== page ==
The Florida Second Judicial Circuit Court recently ruled1 that sales of software for upgrades on existing hardware are not services subject to sales tax because electronically delivered software is intangible property, the sale of which is nontaxable.
T-Mobile Resources LLC (TMR) is an affiliate of T-Mobile that acts as a procurement company for related entities by centralizing purchases for cell site equipment, software, and services. TMR sold electronically delivered software that had been purchased from Nokia Siemens Networks US LLC to TM South, an affiliate, and collected sales tax on the transactions. No hardware was included in the sales to the T-Mobile affiliate.
TMR filed refund claims for tax paid on sales from 2011 through 2015, claiming that the sales were nontaxable intangible property. A Department of Revenue (“Department”) auditor recommended approval of the claims in 2016, but a supervisor contacted TMR the following year, stating that the auditor had left the department and the claim was denied. After several Petitions for Reconsideration of Refund Denial were filed, trial was finally scheduled to hear the case in 2022.
The Department contended that the sale of software was subject to sales tax as a service sold with tangible property. The Court disagreed and noted that the Department’s position in the case was contrary to the position it had taken during a recent administrative hearing involving Oracle. In that hearing, the administrative law judge found that electronically delivered software was a nontaxable intangible and concluded as a matter of law that the department recognized that “a charge solely for electronically transmitted information is not subject to sales tax.”2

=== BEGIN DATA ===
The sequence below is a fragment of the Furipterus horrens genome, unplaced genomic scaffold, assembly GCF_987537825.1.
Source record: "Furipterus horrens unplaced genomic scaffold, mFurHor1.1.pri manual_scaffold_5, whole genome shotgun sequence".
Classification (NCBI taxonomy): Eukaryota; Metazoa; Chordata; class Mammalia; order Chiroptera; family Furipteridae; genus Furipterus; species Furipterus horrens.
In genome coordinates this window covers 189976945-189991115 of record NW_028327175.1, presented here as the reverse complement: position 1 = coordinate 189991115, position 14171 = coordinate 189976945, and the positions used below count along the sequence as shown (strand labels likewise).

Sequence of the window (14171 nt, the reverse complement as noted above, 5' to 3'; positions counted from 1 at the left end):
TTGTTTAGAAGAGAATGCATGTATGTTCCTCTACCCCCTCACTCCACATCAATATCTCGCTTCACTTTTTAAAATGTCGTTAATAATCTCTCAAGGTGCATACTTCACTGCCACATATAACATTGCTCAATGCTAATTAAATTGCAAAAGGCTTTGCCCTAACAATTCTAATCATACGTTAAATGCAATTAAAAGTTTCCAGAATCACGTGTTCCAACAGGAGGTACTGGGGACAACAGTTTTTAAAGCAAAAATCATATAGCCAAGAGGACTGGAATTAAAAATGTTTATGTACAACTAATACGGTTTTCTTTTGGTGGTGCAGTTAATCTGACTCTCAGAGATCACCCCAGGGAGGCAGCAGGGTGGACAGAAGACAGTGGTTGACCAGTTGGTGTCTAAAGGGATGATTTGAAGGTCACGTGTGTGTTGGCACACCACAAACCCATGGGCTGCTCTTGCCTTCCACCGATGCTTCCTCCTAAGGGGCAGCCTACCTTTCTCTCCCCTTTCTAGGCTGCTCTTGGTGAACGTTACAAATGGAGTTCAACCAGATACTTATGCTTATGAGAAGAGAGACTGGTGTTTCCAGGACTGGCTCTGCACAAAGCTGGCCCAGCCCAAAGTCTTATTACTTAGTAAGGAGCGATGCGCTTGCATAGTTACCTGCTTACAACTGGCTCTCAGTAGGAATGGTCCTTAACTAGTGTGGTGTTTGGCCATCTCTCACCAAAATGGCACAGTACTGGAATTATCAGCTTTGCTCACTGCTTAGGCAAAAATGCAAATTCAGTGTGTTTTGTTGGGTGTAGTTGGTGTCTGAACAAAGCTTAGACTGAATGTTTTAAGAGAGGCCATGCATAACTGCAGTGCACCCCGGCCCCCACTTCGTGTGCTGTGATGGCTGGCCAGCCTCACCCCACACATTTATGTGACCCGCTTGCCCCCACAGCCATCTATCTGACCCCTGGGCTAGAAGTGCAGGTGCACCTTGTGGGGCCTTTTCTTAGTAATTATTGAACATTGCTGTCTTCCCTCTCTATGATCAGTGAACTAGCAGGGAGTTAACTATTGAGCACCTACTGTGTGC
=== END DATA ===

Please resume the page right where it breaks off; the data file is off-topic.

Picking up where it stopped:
The Department also claimed that TMR provided insufficient documentation to support the refund claims. It sought to exclude from the Court’s consideration any information the taxpayer provided during discovery in the case, limiting the evidence to just documentation that TMR had provided during the Department’s initial refund audit. Again, the Court disagreed with the Department’s position, stating that the Court is “the finder of fact that measures all the evidence put before it during trial, to resolve conflicts in the evidence, and to weigh the credibility of witnesses.” In reviewing the facts provided by the witnesses in this case, the Court ruled that TMR was due the refund of sales tax paid on the transactions at issue, as they constituted nontaxable sales of intangibles.
Please contact our Ryan tax professionals for additional information.
1 T-Mobile Resources LLC v. Florida Department of Revenue, Case Number 2021-CA-000206, in the Florida Second Judicial Circuit Court. (September 27, 2023).
2 Oracle America Inc. v. Department of Revenue, Case No. 22-1053, issued January 13, 2023. Technical Assistance Advisement, No. 09A-049, Florida Department of Revenue (September 23, 2009).
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